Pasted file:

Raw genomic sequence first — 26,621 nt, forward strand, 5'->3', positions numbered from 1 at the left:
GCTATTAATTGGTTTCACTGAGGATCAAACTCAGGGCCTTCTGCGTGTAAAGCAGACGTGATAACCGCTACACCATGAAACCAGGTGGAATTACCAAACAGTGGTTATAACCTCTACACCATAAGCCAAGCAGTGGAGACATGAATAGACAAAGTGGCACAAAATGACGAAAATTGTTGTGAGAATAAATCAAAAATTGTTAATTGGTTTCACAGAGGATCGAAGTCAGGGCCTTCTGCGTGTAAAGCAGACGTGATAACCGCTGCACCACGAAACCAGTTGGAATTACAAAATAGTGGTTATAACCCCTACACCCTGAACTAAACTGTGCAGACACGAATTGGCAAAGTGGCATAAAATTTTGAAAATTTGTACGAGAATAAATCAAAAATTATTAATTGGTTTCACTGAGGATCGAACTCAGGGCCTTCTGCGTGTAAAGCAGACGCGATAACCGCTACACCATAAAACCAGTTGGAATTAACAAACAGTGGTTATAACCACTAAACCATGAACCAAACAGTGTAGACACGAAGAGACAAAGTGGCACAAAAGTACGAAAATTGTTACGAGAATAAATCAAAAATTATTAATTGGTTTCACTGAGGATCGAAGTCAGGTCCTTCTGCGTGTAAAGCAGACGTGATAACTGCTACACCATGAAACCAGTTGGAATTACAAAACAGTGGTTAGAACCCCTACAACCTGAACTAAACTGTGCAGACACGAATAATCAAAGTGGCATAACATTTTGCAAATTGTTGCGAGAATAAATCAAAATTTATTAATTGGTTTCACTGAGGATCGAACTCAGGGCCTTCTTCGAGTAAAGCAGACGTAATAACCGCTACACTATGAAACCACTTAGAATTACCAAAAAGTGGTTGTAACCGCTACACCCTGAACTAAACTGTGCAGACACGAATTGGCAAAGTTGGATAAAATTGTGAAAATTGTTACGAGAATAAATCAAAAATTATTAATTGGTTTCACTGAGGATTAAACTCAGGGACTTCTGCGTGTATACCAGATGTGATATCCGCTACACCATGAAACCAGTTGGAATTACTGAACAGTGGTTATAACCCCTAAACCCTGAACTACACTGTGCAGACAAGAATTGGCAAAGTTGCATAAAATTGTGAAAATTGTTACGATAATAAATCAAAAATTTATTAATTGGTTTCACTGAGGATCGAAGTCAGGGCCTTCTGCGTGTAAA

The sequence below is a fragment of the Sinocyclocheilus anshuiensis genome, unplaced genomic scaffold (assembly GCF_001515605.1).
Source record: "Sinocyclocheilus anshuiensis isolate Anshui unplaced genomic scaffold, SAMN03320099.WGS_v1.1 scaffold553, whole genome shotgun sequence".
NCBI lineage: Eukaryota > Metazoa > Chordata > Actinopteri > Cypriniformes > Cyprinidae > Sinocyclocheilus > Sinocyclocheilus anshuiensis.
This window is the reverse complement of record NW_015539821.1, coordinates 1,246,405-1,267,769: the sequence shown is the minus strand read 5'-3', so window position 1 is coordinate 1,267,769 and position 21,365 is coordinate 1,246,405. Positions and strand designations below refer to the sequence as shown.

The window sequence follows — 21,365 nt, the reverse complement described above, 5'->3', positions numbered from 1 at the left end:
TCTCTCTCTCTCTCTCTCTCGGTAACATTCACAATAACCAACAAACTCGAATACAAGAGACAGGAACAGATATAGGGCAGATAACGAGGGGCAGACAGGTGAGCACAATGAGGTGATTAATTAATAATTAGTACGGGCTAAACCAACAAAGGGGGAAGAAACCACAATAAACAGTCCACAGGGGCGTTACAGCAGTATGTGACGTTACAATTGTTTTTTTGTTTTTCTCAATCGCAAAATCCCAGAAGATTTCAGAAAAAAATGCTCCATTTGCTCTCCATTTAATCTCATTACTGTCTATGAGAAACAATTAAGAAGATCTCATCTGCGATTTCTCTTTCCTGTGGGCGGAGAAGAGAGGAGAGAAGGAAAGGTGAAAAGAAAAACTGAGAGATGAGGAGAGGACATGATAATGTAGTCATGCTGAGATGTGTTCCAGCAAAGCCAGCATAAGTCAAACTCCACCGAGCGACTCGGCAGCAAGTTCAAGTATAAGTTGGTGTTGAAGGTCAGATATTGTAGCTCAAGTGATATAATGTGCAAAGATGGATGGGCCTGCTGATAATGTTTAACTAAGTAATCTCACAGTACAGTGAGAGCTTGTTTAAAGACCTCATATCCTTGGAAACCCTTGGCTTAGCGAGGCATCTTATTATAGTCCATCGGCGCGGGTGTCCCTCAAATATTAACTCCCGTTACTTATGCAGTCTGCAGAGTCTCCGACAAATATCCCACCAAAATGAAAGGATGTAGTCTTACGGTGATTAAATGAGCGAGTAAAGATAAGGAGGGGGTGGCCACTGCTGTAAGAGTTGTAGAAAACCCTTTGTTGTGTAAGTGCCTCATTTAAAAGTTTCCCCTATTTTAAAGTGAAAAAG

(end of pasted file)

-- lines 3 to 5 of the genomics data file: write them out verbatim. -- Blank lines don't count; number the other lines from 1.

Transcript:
The sequence below is a fragment of the Sinocyclocheilus anshuiensis genome, unplaced genomic scaffold (assembly GCF_001515605.1).
Source record: "Sinocyclocheilus anshuiensis isolate Anshui unplaced genomic scaffold, SAMN03320099.WGS_v1.1 scaffold553, whole genome shotgun sequence".
NCBI lineage: Eukaryota > Metazoa > Chordata > Actinopteri > Cypriniformes > Cyprinidae > Sinocyclocheilus > Sinocyclocheilus anshuiensis.